COVID-19 vaccination clinic volunteers give back to community — and receive so much more

photo by: Ashley Golledge

Ed Rosales administers a vaccine at Douglas County's COVID-19 clinic at the Douglas County Fairgrounds on Wednesday, March 31, 2021.

A circle of volunteers surrounded Jillian Rodrigue Wednesday morning at the Douglas County Fairgrounds, just an hour before thousands of cars would start rolling through the vaccination site.

“All of you have a different story,” Rodrigue told the volunteers, who were all clad in bright safety vests and warm clothes. It was a sunny but brisk morning, and the volunteers stood attentive, listening to the county’s deputy director of emergency management.

More than 3,000 people would be getting vaccinated against COVID-19 that day. Rodrigue told the volunteers that just as they had different stories, so too did those coming through the clinic. She reminded the volunteers to show grace and kindness — “as you guys always do” — and to have a good day with smiles on their faces. (“We’ll see it in your eyes,” Rodrigue told the masked faces staring back at her.)

“After every clinic, there are hundreds of messages about how someone on this site impacted someone who came through,” Rodrigue said.

Douglas County has been praised for its mass vaccination clinics at the fairgrounds. Just last week, Gov. Laura Kelly congratulated Douglas County on Twitter for having its largest vaccine clinic to date, in which 4,092 doses were administered. Lawrence-Douglas County Public Health spokesperson George Diepenbrock said the clinics would not be possible without the volunteers who help make them run.

Malinda Hillebrenner

photo by: Ashley Golledge

Malinda Hillebrenner volunteers at Douglas County’s COVID-19 vaccine clinic at the Douglas County Fairgrounds on Wednesday, March 31, 2021.

The volume of the clinics is impressive, but perhaps what is most shocking and uplifting is the number of people working together to make them happen. Diepenbrock said the clinics required about 200 volunteers and about 75 staff members from the health department, LMH Health and the county’s emergency management division.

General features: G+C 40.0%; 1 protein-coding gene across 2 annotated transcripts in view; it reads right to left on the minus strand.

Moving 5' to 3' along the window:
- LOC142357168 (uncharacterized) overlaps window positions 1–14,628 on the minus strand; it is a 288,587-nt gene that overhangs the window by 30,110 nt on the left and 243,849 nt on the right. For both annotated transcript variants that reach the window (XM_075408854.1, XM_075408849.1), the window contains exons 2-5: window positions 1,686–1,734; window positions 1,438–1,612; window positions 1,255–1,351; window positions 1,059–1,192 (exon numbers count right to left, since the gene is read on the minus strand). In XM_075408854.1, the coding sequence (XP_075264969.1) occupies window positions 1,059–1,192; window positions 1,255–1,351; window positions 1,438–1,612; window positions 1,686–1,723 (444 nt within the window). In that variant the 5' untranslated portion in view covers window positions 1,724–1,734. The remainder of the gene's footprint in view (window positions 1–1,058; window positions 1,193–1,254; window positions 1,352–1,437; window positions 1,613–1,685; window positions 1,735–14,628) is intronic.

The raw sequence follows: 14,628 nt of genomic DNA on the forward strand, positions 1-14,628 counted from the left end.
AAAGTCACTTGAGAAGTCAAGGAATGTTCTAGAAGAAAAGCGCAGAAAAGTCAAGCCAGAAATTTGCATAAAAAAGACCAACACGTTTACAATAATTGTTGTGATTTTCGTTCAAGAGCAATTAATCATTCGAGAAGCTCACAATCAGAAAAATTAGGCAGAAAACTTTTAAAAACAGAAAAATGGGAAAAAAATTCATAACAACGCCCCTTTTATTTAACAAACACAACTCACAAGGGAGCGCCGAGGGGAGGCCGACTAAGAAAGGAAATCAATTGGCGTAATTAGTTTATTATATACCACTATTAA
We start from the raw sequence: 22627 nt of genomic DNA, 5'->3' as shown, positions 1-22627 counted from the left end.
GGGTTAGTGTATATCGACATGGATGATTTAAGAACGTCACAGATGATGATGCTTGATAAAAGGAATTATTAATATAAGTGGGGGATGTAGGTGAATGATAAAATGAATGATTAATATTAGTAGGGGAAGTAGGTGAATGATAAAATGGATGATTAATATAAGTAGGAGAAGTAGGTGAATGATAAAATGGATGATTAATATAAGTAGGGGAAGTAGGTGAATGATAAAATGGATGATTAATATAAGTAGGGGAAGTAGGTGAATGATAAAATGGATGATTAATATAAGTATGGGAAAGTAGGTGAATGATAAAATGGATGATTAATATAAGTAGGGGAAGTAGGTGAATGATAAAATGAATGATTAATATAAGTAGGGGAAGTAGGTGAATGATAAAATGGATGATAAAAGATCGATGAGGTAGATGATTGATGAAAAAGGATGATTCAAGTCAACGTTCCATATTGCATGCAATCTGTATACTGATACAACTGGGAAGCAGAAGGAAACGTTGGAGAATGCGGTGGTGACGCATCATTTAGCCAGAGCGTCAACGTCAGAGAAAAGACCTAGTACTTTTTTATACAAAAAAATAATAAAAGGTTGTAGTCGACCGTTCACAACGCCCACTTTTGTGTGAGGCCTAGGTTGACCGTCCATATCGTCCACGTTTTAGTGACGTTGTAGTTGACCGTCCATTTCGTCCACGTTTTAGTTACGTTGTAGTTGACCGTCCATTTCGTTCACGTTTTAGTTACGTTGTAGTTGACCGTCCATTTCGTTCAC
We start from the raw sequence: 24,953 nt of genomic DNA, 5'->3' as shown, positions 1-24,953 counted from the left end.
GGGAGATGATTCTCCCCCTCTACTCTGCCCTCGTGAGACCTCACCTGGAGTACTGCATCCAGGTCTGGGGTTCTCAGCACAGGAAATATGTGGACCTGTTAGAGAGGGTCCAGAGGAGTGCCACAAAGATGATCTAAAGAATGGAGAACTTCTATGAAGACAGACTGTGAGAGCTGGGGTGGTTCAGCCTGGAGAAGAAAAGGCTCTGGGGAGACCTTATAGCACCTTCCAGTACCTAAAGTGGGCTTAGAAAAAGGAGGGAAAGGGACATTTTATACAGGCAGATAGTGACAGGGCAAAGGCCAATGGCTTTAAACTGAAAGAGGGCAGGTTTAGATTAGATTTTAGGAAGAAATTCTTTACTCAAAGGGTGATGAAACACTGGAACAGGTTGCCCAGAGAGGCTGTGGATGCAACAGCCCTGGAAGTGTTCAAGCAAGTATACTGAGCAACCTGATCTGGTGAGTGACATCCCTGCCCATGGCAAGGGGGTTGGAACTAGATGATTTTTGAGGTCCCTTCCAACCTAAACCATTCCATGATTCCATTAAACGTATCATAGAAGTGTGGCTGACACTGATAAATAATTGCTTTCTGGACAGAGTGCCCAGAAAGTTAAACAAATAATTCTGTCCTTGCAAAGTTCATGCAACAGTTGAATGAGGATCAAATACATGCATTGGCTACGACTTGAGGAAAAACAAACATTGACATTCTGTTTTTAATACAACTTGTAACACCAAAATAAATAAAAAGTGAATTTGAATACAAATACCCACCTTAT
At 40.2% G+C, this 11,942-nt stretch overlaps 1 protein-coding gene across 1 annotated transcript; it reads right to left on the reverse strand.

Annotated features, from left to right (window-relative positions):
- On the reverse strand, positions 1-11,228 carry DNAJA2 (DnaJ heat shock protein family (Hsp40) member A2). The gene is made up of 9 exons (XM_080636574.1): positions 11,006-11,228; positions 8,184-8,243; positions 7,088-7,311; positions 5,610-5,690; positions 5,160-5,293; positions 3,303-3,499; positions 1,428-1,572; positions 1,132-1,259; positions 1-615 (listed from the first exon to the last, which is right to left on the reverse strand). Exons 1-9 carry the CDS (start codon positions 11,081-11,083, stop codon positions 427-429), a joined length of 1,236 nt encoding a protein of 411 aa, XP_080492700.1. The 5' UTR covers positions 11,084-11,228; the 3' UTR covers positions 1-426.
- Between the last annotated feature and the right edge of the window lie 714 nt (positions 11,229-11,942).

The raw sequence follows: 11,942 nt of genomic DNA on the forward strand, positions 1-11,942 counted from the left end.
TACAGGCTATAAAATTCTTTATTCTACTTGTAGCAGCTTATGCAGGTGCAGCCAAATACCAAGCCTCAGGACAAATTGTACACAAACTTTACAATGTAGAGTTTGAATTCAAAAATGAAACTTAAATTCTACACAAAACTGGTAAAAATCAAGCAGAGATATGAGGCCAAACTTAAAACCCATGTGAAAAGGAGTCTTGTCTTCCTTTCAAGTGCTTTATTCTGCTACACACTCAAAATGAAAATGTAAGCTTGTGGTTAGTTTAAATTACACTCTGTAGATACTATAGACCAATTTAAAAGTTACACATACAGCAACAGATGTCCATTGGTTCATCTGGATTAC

For more than a year, social distancing helped protect the Douglas County community from the COVID-19 virus. Now, it takes a community to fight against it.

‘Nobody has a small job’

Volunteers Jeff Martin and Ed Rosales were administering the vaccine at the same station on Wednesday. The retired doctors had both volunteered at Douglas County vaccine clinics before, and it was their second time working together.

Martin said people coming through the clinic often thanked him for his service, and that he thanked them in return for getting vaccinated. He said he’d seen a range of emotional reactions after people received their shots.

“I think the reaction runs the gamut from perfunctory to overwhelming joy to the point where they are pumping their fists,” he said. “We’ve had some patients have tears because they are so excited about the fact that they finally made it to the finish line of getting their vaccine.”

Jeff Martin

photo by: Ashley Golledge

Jeff Martin volunteers at Douglas County’s COVID-19 vaccine clinic at the Douglas County Fairgrounds on Wednesday, March 31, 2021.

Rosales said he’d been enjoying volunteering at the clinics, and that the whole operation was “remarkable.” Though he and Martin were the ones administering the vaccine at their station, Rosales gestured to the dozens of other people in vests at the fairgrounds.

“Jeff and I — you know, we have the experience and stuff — but look at all these people,” Rosales said. “Nobody has a small job. I think this is very important. They are as important as we are.”

Ed Rosales

photo by: Ashley Golledge

Ed Rosales volunteers at Douglas County’s COVID-19 vaccine clinic at the Douglas County Fairgrounds on Wednesday, March 31, 2021.